Wine Workout

The Wine Workout

Is it safe to hit the gym after having one drink at brunch or happy hour? Nope. We get that it may seem like it’s fine, as you’ve probably seen friends dash off to yoga after Saturday brunch and they’re still living and breathing. But experts say that your friends are seriously in the wrong for a couple of reasons.

To begin, booze affects your performance—and we’re not just talking about the “ooh, I was drunkish at yoga and totally fell over during downward dog” kind of way. Nope, this is more of a physiological thing. See, when you exercise, your body uses glucose that’s stored in your liver for fuel. The problem is that when you drink, the alcohol also gets metabolized in your liver—that same liver!—which means that booze inhibits your ability to use your glucose stores effectively, Lewis-McCormack says. As a result, you’re not going to get the energy you need, and you simply won’t be as good.

Furthermore, alcohol dehydrates you. And considering you already need more liquids to replenish your body properly during exercise, if you work out after a glass of wine or beer, you’ll likely be even more dehydrated. That’s not only dangerous, but it also decreases your performance level overall.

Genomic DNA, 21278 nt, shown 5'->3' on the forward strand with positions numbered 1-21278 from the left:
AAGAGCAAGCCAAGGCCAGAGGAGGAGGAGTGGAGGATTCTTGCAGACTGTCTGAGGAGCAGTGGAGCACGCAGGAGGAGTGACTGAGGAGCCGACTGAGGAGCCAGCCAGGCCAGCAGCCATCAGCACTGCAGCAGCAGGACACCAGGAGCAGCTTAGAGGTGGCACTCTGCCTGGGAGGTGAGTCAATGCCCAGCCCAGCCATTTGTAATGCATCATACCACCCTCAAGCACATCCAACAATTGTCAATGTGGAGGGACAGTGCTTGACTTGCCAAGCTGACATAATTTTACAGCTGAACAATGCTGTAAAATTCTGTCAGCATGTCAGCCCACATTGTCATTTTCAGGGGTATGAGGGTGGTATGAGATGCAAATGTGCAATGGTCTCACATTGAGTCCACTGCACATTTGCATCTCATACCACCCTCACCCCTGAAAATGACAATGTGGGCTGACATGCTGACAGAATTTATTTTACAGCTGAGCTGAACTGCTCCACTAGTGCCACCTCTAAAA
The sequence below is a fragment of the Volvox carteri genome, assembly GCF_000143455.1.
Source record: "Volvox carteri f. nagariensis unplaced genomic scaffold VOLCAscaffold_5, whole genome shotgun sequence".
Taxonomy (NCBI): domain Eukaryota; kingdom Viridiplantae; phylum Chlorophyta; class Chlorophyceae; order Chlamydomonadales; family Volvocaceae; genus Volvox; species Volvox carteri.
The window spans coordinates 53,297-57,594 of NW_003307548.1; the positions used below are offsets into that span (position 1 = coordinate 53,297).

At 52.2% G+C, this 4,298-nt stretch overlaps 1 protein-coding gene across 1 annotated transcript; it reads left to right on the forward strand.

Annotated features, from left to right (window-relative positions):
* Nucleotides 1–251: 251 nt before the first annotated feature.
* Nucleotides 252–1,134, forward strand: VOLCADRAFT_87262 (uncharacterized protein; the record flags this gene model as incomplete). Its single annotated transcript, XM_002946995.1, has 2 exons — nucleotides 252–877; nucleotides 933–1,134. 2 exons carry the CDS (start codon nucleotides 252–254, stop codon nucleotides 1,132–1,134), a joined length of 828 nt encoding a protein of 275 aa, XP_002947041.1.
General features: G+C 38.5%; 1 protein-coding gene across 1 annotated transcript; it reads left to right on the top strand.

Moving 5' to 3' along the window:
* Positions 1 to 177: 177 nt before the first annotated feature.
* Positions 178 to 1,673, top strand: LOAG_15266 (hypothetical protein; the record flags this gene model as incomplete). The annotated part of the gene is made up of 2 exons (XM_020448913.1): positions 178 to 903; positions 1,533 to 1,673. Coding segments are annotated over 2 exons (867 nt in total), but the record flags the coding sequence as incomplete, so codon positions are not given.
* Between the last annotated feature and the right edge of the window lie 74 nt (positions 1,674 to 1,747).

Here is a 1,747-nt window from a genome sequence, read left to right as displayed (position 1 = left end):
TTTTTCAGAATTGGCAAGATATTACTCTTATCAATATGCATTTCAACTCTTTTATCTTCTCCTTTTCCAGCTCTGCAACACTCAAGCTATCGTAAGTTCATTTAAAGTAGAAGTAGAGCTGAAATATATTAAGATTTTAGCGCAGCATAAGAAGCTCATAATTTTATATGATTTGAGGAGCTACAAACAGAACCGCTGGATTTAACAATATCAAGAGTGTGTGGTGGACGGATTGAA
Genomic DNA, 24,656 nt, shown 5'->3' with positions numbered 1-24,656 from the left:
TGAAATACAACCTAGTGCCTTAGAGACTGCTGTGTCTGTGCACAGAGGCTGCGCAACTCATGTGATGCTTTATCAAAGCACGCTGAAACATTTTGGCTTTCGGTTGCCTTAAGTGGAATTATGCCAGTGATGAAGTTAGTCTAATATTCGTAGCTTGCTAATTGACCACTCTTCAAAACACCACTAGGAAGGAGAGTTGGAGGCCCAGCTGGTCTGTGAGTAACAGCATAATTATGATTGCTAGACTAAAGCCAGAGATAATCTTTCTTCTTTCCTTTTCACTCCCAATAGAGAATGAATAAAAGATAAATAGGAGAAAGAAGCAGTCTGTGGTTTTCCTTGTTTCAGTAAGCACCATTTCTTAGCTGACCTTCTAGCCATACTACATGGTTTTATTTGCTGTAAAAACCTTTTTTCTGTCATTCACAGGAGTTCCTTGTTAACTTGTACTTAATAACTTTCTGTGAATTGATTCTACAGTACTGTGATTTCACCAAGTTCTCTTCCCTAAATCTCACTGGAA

And finally, working out post-cocktail puts you at a higher risk for injury, Lewis-McCormack says. The reason: When you exercise, you create inflammation in your body. And alcohol itself is an inflammatory, so do the math: You’re basically inflaming an already-naturally-inflamed body. And that double-up effect means you’re more prone to injuries in the long run, she says.
The body of your dreams starts with the right sneakers on your feet. Our testers put dozens of the latest pairs through their paces to find these top picks. Here, find the best running shoes for the trail, cross training and more. Need a stability shoe or suffer from high arches? We’ve got the best shoes for you, too!
Sneaker treads, or outsoles, typically come in two forms: carbon rubber (usually all black) or a combination of colorful blown rubber and black carbon rubber (like that of Mizuno’s Wave Inspire 5 running shoe, shown here). “Carbon rubber is more durable and can provide more traction, while blown rubber is softer and lighter for more flexibility and less weight in your stride,” says Garrett Sheehan, a customer experience coach at Road Runner Sports in San Diego. Trail-shoe outsoles are almost always carbon rubber, and the deeper their lugs, the better they are for rocky terrain
“The top part of your sneaker, aka the upper, is all about comfort and style,” says Sheehan. “Look for one that allows your toes to move around freely and doesn’t have seams that rub against your skin.” While the upper can be made of any material, from leather to plastic, the more mesh there is, the more breathable your shoe will be.